The sponsor-investigator for the BrainGate2 pilot clinical trial had plenty to say in a statement.
“Our goal in this research is to develop technology that will restore independence and mobility for people with paralysis or limb loss,” said lead author Dr. Leigh Hochberg, a neuroengineer and critical care neurologist who holds appointments at the Department of Veterans Affairs, Brown University, Massachusetts General Hospital and Harvard.
“We have much more work to do, but the encouraging progress of this research is demonstrated not only in the reach-and-grasp data, but even more so in S3’s smile when she served herself coffee of her own volition for the first time in almost 15 years.”
As Brown pointed out in its press release, after almost 15 years “a part of the brain essentially ‘disconnected’ from its original target by a brainstem stroke was still able to direct the complex, multidimensional movement of an external arm.”
Part of the funding for the research is from the VA, which is trying to help injured vets.
“VA is honored to have played a role in this exciting and promising area of research,” VA Secretary Eric Shinseki said in a statement. “Today’s announcement represents a great step forward toward improving the quality of life for veterans and others who have either lost limbs or are paralyzed.”
The other news out of the research was that Hutchinson controlled the robotic arm more than five years after her BrainGate electrode array was first implanted.
“This sets a new benchmark for how long implanted brain-computer interface electrodes have remained viable and provided useful command signals,” Brown said.
John Donoghue, the VA and Brown neuroscientist who pioneered BrainGate more than a decade ago and who is co-senior author of the study, said the new study was a testament to how much progress has been made in the field of brain-computer interfaces.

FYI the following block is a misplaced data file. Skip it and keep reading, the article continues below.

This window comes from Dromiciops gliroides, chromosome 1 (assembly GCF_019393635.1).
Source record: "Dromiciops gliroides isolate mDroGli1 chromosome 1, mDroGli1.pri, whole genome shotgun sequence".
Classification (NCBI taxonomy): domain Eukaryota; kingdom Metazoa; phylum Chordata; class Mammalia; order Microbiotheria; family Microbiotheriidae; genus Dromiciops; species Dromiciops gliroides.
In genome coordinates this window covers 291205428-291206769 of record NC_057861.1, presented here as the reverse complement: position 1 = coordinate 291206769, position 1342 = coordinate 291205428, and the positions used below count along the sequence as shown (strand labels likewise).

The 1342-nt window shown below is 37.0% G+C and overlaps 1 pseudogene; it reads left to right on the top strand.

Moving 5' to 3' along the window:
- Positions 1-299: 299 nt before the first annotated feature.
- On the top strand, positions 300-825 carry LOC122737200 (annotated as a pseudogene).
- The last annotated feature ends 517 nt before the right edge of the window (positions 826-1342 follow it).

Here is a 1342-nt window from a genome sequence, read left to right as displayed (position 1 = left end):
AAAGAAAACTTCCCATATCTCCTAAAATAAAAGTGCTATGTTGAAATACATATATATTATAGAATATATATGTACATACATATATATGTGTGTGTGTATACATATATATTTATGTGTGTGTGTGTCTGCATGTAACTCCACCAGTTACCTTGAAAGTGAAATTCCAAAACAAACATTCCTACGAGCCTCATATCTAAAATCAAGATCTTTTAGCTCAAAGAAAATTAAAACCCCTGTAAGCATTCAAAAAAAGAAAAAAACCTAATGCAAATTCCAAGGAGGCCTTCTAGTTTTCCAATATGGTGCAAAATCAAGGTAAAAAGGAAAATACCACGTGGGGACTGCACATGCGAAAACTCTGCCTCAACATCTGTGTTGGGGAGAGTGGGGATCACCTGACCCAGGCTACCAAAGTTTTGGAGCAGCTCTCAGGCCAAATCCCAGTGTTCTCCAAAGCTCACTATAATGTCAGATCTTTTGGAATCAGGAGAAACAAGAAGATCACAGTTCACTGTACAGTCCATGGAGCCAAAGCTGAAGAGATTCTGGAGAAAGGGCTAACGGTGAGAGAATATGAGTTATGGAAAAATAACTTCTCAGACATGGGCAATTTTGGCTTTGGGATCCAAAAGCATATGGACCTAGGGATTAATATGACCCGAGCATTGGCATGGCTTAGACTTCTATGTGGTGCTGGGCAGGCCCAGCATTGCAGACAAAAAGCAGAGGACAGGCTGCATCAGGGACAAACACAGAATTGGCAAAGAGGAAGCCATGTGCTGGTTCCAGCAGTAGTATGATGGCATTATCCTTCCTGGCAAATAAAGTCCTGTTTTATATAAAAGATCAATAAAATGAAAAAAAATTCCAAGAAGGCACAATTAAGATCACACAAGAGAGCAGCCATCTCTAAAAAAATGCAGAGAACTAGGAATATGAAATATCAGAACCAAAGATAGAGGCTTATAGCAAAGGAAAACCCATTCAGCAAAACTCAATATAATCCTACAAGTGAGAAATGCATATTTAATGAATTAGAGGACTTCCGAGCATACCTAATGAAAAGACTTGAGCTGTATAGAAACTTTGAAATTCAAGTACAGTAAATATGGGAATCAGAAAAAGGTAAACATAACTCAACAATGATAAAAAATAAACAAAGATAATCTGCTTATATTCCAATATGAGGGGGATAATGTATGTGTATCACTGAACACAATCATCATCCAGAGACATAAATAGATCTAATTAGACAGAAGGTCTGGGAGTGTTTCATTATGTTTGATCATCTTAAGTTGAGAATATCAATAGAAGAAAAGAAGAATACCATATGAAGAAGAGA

“This paper reports an important advance by rigorously demonstrating in more than one participant that precise three-dimensional neural control of robot arms is not only possible, but also repeatable,” Donoghue, who directs the Brown Institute for Brain Science, said in a statement.
“We’ve moved significantly closer to returning everyday functions, like serving yourself a sip of coffee, usually performed effortlessly by the arm and hand, for people who are unable to move their own limbs,” he said. “We are also encouraged to see useful control more than five years after implant of the BrainGate array in one of our participants. This work is a critical step toward realizing the long-term goal of creating a neurotechnology that will restore movement, control, and independence to people with paralysis or limb loss.”
The robots acted as a substitute for each participant’s paralyzed limb in the study.
“The robotic arms responded to the participants’ intent to move as they imagined reaching for each foam target,” Brown said in its release. “The robot hand grasped the target when the participants imagined a hand squeeze. Because the diameter of the targets was more than half the width of the robot hand openings, the task required the participants to exert precise control.”
The study used two advanced robotic arms: the DLR Light-Weight Robot III with DLR five-fingered hand and the DEKA Arm System.
The DLR LWR-III is designed to assist in recreating actions like the human arm and hand and to interact with human users.
DEKA Research and Development developed the DEKA Arm System for amputees, through funding from the United States Defense Advanced Research Projects Agency (DARPA).
In addition to Hochberg, Donoghue, and van der Smagt, other authors on the paper are Daniel Bacher, Beata Jarosiewicz, Nicolas Masse, John Simeral, Joern Vogel, Sami Haddadin, Jie Liu and Sydney Cash.